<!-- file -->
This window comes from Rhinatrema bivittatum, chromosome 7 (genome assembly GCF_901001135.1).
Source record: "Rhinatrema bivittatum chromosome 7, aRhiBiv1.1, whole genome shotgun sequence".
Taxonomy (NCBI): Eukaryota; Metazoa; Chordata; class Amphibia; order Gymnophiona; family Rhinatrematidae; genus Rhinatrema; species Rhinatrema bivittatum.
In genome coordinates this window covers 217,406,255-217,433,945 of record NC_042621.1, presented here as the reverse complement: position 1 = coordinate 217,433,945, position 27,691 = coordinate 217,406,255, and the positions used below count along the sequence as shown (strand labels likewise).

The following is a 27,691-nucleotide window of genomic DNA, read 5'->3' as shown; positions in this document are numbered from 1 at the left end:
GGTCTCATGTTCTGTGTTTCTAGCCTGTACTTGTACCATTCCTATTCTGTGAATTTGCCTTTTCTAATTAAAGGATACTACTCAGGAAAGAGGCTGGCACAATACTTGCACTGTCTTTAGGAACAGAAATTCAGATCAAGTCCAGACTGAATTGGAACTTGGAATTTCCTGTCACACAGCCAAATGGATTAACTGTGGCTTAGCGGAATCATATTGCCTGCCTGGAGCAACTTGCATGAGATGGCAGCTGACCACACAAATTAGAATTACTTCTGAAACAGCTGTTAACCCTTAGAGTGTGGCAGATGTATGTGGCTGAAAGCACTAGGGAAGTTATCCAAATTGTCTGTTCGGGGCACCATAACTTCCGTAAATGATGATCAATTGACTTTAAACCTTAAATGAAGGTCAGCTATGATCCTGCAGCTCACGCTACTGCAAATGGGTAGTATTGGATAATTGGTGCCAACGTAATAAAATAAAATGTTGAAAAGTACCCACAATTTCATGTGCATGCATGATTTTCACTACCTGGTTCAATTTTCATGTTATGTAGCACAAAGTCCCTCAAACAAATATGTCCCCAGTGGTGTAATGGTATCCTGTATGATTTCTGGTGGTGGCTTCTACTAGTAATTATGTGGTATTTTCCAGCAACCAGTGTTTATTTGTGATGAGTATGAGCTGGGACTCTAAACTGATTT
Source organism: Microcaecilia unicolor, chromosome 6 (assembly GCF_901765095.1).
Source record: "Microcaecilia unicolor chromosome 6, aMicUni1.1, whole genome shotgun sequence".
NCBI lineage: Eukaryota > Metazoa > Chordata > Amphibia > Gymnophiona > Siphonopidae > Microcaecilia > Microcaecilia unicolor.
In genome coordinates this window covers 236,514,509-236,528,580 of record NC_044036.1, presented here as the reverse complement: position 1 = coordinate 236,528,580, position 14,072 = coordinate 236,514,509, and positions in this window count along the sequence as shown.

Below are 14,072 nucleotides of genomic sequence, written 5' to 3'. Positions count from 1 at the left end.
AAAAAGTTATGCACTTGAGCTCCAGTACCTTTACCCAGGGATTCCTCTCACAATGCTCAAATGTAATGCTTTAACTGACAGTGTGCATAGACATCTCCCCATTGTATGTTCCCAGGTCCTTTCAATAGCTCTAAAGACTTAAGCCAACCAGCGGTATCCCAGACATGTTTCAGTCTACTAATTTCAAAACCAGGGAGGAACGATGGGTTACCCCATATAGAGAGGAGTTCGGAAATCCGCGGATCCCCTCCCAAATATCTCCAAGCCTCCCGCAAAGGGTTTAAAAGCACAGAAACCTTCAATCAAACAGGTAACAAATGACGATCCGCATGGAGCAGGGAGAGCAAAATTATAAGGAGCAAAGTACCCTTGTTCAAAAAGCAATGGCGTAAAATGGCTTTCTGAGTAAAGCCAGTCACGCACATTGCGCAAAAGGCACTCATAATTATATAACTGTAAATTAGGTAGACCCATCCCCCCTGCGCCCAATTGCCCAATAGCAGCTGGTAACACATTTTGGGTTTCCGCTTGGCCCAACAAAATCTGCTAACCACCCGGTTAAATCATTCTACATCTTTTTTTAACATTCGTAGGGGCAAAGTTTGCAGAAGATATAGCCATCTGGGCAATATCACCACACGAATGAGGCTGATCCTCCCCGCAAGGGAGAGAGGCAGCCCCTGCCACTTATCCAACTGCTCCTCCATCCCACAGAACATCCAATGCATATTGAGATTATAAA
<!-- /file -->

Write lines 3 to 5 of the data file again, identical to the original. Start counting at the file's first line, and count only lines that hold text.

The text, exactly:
Taxonomy (NCBI): Eukaryota; Metazoa; Chordata; class Amphibia; order Gymnophiona; family Rhinatrematidae; genus Rhinatrema; species Rhinatrema bivittatum.
In genome coordinates this window covers 217,406,255-217,433,945 of record NC_042621.1, presented here as the reverse complement: position 1 = coordinate 217,433,945, position 27,691 = coordinate 217,406,255, and the positions used below count along the sequence as shown (strand labels likewise).

The following is a 27,691-nucleotide window of genomic DNA, read 5'->3' as shown; positions in this document are numbered from 1 at the left end: